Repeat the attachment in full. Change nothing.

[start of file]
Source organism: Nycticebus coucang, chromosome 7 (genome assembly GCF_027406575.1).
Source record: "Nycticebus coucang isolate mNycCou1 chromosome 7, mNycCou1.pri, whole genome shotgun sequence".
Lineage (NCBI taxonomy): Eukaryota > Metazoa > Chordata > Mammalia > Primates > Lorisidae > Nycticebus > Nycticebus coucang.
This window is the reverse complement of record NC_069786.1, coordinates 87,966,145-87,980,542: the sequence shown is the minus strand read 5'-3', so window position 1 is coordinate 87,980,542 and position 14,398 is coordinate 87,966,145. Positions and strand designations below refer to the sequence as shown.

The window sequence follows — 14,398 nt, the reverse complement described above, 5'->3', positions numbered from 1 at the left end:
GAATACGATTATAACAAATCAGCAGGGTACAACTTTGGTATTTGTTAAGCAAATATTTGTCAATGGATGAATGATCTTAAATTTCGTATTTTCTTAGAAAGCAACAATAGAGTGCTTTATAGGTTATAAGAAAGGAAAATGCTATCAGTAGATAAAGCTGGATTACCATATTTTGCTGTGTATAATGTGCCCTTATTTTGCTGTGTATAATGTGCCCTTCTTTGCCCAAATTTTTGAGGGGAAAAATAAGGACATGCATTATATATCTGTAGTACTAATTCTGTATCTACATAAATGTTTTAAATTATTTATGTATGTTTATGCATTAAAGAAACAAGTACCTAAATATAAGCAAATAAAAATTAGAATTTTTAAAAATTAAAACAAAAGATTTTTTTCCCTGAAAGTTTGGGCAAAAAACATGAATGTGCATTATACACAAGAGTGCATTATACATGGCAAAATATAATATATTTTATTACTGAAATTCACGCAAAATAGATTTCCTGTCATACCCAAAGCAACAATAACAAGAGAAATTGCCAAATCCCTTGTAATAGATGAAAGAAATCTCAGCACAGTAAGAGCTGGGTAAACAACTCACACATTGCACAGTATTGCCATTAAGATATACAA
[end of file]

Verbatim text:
Source organism: Nycticebus coucang, chromosome 7 (genome assembly GCF_027406575.1).
Source record: "Nycticebus coucang isolate mNycCou1 chromosome 7, mNycCou1.pri, whole genome shotgun sequence".
Lineage (NCBI taxonomy): Eukaryota > Metazoa > Chordata > Mammalia > Primates > Lorisidae > Nycticebus > Nycticebus coucang.
This window is the reverse complement of record NC_069786.1, coordinates 87,966,145-87,980,542: the sequence shown is the minus strand read 5'-3', so window position 1 is coordinate 87,980,542 and position 14,398 is coordinate 87,966,145. Positions and strand designations below refer to the sequence as shown.

The window sequence follows — 14,398 nt, the reverse complement described above, 5'->3', positions numbered from 1 at the left end:
GAATACGATTATAACAAATCAGCAGGGTACAACTTTGGTATTTGTTAAGCAAATATTTGTCAATGGATGAATGATCTTAAATTTCGTATTTTCTTAGAAAGCAACAATAGAGTGCTTTATAGGTTATAAGAAAGGAAAATGCTATCAGTAGATAAAGCTGGATTACCATATTTTGCTGTGTATAATGTGCCCTTATTTTGCTGTGTATAATGTGCCCTTCTTTGCCCAAATTTTTGAGGGGAAAAATAAGGACATGCATTATATATCTGTAGTACTAATTCTGTATCTACATAAATGTTTTAAATTATTTATGTATGTTTATGCATTAAAGAAACAAGTACCTAAATATAAGCAAATAAAAATTAGAATTTTTAAAAATTAAAACAAAAGATTTTTTTCCCTGAAAGTTTGGGCAAAAAACATGAATGTGCATTATACACAAGAGTGCATTATACATGGCAAAATATAATATATTTTATTACTGAAATTCACGCAAAATAGATTTCCTGTCATACCCAAAGCAACAATAACAAGAGAAATTGCCAAATCCCTTGTAATAGATGAAAGAAATCTCAGCACAGTAAGAGCTGGGTAAACAACTCACACATTGCACAGTATTGCCATTAAGATATACAA